Academic journal article Thymos

Boys in Education in Europe: Theoretical Reflections and the Case of Early School Leaving

Academic journal article Thymos

Boys in Education in Europe: Theoretical Reflections and the Case of Early School Leaving

Article excerpt

The paper discusses the phenomenon of the "boy crisis" in education by following trajectories which seek to describe the situation of boys at school in different countries across Europe in its complexity. The current study of the Role of Men in Gender Equality (Scambor, Wojnicka & Bergmann, eds., 2012) offers an international comparison of the situation of boys and outlines major trends related to gender disparities in education across Europe. An in-depth analysis of male early school leavers leads to a deeper understanding of boys and men as heterogeneous social groups. Relations between so called "costs" and "privileges" in education show considerable varieties due to differences between boys, with educational careers being strongly influenced by social class, "race," and ethnicities as well as migration backgrounds.

Keywords: boy crisis, gender equality, early school leaving, diversity

Gender equality issues in education have changed over the past decades and have become more complex as questions of gender inequality and power have been opened up. From the 1970s onwards, gender equality in education has predominantly been framed with a focus on women: improving the achievements of girls was supposed to automatically reduce existing power imbalances in favour of boys (see Weiner, 2010).

However, because of the increased emphasis on examination achievement in recent years and the narrowing of the gender gap in favour of female students, much interest in gender has reverted to concern about the perceived "underachievement of males" (OECD, 2001, p. 122). Thus in recent years and in many countries, gender issues in education have come to be equated with boys' relative underperformance in examinations, and a so-called crisis of masculinity (Weiner, 2010, p. 31).

However we interpret these shifts in concern, one cannot take them to mean that there aren't continuing issues for girls in their experience in schooling, including such issues as sexual violence and cyber-bullying, and they do not mean that all boys fail in education. In fact, discourses about "failing boys" can mask that some groups of boys still do very well, while others drop out of the education system. On the individual level, leaving the education system early reduces opportunities to participate in society (socially and economically) and increases the risk of social exclusion, with all the connected risks for wellbeing, health, and life quality. Education is a vital part of a gender equality strategy and it has to engage with boys and men especially at a time of financial crisis when social cohesion is under threat.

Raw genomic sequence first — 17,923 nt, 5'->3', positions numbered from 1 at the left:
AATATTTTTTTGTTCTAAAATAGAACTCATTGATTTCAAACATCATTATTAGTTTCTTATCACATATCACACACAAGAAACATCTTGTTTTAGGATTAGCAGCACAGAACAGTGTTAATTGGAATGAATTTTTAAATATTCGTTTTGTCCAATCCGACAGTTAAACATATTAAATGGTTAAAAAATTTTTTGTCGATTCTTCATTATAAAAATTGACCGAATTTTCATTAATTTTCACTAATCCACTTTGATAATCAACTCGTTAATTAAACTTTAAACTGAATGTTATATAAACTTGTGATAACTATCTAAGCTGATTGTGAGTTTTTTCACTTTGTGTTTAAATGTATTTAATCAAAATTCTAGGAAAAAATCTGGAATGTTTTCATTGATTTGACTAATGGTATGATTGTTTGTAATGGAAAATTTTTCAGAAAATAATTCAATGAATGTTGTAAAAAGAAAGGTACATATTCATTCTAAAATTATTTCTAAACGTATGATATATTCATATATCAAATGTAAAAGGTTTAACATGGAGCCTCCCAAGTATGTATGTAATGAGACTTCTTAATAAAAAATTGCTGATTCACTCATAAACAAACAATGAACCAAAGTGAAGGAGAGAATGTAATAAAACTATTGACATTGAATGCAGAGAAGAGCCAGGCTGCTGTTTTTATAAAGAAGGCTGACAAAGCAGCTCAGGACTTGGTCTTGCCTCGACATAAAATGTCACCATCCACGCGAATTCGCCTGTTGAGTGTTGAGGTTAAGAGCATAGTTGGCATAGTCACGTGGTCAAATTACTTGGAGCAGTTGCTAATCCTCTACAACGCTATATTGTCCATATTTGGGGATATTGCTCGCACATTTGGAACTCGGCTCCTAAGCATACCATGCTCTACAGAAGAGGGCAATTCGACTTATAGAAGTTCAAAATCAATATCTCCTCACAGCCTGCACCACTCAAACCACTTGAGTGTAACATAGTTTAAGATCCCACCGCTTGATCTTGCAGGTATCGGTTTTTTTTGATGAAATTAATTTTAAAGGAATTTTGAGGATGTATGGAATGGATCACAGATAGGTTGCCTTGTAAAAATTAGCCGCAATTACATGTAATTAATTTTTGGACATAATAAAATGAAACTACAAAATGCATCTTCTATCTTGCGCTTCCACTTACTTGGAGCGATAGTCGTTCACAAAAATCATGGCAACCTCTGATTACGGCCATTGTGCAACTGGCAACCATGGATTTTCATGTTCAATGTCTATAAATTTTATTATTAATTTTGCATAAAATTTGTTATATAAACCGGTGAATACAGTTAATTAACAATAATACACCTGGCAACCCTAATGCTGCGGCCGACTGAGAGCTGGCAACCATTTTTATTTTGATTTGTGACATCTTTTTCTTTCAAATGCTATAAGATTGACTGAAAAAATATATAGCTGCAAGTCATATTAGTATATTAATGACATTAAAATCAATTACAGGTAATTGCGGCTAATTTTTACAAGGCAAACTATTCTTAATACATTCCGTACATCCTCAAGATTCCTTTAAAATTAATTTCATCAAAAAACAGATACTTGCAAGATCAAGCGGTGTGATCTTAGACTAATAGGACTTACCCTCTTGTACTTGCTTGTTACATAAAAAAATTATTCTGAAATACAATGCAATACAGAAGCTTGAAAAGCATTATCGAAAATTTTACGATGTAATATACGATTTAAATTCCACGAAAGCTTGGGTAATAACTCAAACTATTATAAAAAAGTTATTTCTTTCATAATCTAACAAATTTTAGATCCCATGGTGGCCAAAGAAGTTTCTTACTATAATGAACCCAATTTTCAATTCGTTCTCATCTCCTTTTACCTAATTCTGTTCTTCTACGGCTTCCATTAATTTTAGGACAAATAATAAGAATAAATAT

On a structural level, the European Commission has made attempts to promote gender equality in education and has proposed measurable targets for Europe 2020, two of which acknowledge the vital role of education and gender equality targets and thus of engaging men and masculinities:

A target on educational attainment which tackles the problem of early school leavers by reducing the drop out rate to 10% from the current 15%, whilst increasing the share of the population aged 30-34 having completed tertiary education from 31% to at least 40% in 2020. (European Commission, 2010, p. H)

Early school leaving is described as a "serious obstacle" (European Commission, 2011, p. 1) and it is well known, that "Europe cannot afford that so many young people who have the potential to contribute to our societies and our economies are left behind" (European Commission, 2011, p. 1).

Within the European Study on the Role of Men in Gender Equality,1 which undertook systematic research of the EU-27 member states plus the associated EFTA states, the importance of education in the context of increasing men's contribution to gender equality was addressed among other relevant topics, related to men and gender equality. The results show how the situation varies in different European countries and across different cultural histories and traditions. …

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